Or, you may already have several candidates who were referred by your manager or confidant. Candidates show outstanding achievements based on their performance so far. Therefore, they refer to you.
What are the advantages of internal recruitment?
Internal recruitment offers several advantages, such as:
Faster process. Your staff does not need to create job advertisements, wait for people to apply, and run a series of selection processes, which are all time-consuming. Instead, you already have several options available as a candidate when recruiting internally.
Save cost. You don’t have to advertise in newspapers or the internet or pay a recruiting service provider. Candidates also need less training to work effectively in the new position.
Familiarity. You already know the qualities, skills, and knowledge of the candidate. Likewise, they are also familiar with the work environment, culture, workflow and have relevant experience. So, you don’t need to introduce them to other employees or introduce company culture, procedures, and policies.
Motivating. Career development and internal promotions are great for boosting the morale of your staff because they have a clear and purposeful goal for their career. As a result, it reduces turnover among your talented employees.
What are the disadvantages of internal recruitment?
If your employees are few, you have fewer candidates to choose from. The result is less diversity in new skills or ideas. And, other internal recruitment disadvantages are:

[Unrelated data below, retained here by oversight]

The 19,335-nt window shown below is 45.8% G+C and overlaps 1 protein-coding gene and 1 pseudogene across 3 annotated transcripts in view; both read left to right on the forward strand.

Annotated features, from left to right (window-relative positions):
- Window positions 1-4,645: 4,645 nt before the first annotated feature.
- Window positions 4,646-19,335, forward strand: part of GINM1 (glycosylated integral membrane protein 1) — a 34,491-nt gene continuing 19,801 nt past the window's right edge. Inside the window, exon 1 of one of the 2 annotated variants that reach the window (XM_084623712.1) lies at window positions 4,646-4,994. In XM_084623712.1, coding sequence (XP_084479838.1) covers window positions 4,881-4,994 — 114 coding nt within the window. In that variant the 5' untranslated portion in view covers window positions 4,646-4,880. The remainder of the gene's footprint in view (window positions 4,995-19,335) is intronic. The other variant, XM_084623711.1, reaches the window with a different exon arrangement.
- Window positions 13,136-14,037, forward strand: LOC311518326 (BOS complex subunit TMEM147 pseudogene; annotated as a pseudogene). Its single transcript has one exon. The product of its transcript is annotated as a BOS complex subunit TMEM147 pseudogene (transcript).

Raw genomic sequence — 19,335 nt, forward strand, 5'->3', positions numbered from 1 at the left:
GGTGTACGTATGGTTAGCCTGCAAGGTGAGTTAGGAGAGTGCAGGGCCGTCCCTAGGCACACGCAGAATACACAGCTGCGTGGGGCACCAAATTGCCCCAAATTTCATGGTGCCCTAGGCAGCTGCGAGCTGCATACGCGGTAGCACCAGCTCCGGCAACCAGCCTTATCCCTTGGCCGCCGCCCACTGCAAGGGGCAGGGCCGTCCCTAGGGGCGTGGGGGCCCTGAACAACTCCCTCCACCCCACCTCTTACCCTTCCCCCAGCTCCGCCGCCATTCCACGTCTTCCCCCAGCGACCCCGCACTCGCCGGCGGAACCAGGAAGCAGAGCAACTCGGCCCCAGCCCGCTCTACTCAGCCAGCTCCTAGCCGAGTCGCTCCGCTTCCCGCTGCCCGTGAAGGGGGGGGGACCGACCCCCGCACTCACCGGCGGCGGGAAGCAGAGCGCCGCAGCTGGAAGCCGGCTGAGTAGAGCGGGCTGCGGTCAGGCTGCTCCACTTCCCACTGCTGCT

Limited new perspectives. Candidates may be less open-minded and too rigid because they are shaped by your company’s work environment and culture. Thus, it is difficult for them to realize new ideas and perspectives. As a result, it may not meet your demands.
Discouraged. Candidates who are not selected are upset and lose motivation. They may choose to leave your company and look for opportunities elsewhere. That can be a big loss if they are core employees with the potential and skills you still need.
Cultural rigidity. Not bringing in new people means there’s no chance for your culture to develop, leading to a less flexible work environment.
Selection bias. Office politics will probably greatly influence the selection. For example, a running candidate intrigues to influence decisions and get elected. In the end, you chose him, even though he wasn’t the best candidate. In addition, it may also impact the morale of your other employees because they do not like him.
Position vacancies. When you appoint an employee to a higher position, the old position is vacant. That can be a problem if you don’t prepare who will occupy it.
What to read next
- Job Description: Why It Matters, Examples
- Job Specification: What Is It And Why Is It Important?
- Internal Recruitment: How it Works, Advantages and Disadvantages
- External Recruitment: How it works, Advantages and Disadvantages
- Job Analysis: Its Importance, Methods, and Steps
- Job Advertisement: Contents, How to Create, Factors to Consider
- Recruitment: Its Importance, Types, and Stages